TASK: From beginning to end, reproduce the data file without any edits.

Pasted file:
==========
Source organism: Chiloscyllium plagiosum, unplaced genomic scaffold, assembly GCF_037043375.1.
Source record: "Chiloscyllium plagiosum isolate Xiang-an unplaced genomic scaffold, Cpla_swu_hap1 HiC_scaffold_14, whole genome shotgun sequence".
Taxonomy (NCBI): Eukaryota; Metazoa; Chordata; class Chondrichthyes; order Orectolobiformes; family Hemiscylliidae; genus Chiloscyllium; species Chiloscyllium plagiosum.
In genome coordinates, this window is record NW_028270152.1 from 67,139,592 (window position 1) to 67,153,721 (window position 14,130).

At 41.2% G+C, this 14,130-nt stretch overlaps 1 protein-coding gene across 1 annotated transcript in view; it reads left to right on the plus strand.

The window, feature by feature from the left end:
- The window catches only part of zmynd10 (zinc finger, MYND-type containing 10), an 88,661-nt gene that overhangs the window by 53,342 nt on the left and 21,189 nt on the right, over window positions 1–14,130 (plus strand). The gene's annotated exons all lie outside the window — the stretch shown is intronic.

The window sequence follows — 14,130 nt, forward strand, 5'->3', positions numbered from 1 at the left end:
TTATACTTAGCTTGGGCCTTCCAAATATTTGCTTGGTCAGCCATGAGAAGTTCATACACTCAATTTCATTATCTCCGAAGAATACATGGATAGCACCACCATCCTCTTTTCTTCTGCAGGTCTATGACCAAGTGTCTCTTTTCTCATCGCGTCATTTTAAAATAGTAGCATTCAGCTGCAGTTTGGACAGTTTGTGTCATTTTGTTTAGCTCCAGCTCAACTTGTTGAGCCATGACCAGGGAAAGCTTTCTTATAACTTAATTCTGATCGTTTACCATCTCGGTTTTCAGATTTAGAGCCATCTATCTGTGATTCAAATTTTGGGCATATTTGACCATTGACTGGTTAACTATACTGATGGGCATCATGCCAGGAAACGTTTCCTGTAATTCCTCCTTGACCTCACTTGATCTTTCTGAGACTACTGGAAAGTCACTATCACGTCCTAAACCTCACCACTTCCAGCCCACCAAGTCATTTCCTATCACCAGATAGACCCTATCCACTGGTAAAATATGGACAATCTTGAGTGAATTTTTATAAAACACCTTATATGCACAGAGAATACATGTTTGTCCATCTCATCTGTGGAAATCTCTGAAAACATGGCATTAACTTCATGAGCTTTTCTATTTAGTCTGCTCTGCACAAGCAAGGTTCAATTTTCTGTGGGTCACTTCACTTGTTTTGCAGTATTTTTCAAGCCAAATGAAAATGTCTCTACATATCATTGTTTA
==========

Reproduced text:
Source organism: Chiloscyllium plagiosum, unplaced genomic scaffold, assembly GCF_037043375.1.
Source record: "Chiloscyllium plagiosum isolate Xiang-an unplaced genomic scaffold, Cpla_swu_hap1 HiC_scaffold_14, whole genome shotgun sequence".
Taxonomy (NCBI): Eukaryota; Metazoa; Chordata; class Chondrichthyes; order Orectolobiformes; family Hemiscylliidae; genus Chiloscyllium; species Chiloscyllium plagiosum.
In genome coordinates, this window is record NW_028270152.1 from 67,139,592 (window position 1) to 67,153,721 (window position 14,130).

At 41.2% G+C, this 14,130-nt stretch overlaps 1 protein-coding gene across 1 annotated transcript in view; it reads left to right on the plus strand.

The window, feature by feature from the left end:
- The window catches only part of zmynd10 (zinc finger, MYND-type containing 10), an 88,661-nt gene that overhangs the window by 53,342 nt on the left and 21,189 nt on the right, over window positions 1–14,130 (plus strand). The gene's annotated exons all lie outside the window — the stretch shown is intronic.

The window sequence follows — 14,130 nt, forward strand, 5'->3', positions numbered from 1 at the left end:
TTATACTTAGCTTGGGCCTTCCAAATATTTGCTTGGTCAGCCATGAGAAGTTCATACACTCAATTTCATTATCTCCGAAGAATACATGGATAGCACCACCATCCTCTTTTCTTCTGCAGGTCTATGACCAAGTGTCTCTTTTCTCATCGCGTCATTTTAAAATAGTAGCATTCAGCTGCAGTTTGGACAGTTTGTGTCATTTTGTTTAGCTCCAGCTCAACTTGTTGAGCCATGACCAGGGAAAGCTTTCTTATAACTTAATTCTGATCGTTTACCATCTCGGTTTTCAGATTTAGAGCCATCTATCTGTGATTCAAATTTTGGGCATATTTGACCATTGACTGGTTAACTATACTGATGGGCATCATGCCAGGAAACGTTTCCTGTAATTCCTCCTTGACCTCACTTGATCTTTCTGAGACTACTGGAAAGTCACTATCACGTCCTAAACCTCACCACTTCCAGCCCACCAAGTCATTTCCTATCACCAGATAGACCCTATCCACTGGTAAAATATGGACAATCTTGAGTGAATTTTTATAAAACACCTTATATGCACAGAGAATACATGTTTGTCCATCTCATCTGTGGAAATCTCTGAAAACATGGCATTAACTTCATGAGCTTTTCTATTTAGTCTGCTCTGCACAAGCAAGGTTCAATTTTCTGTGGGTCACTTCACTTGTTTTGCAGTATTTTTCAAGCCAAATGAAAATGTCTCTACATATCATTGTTTA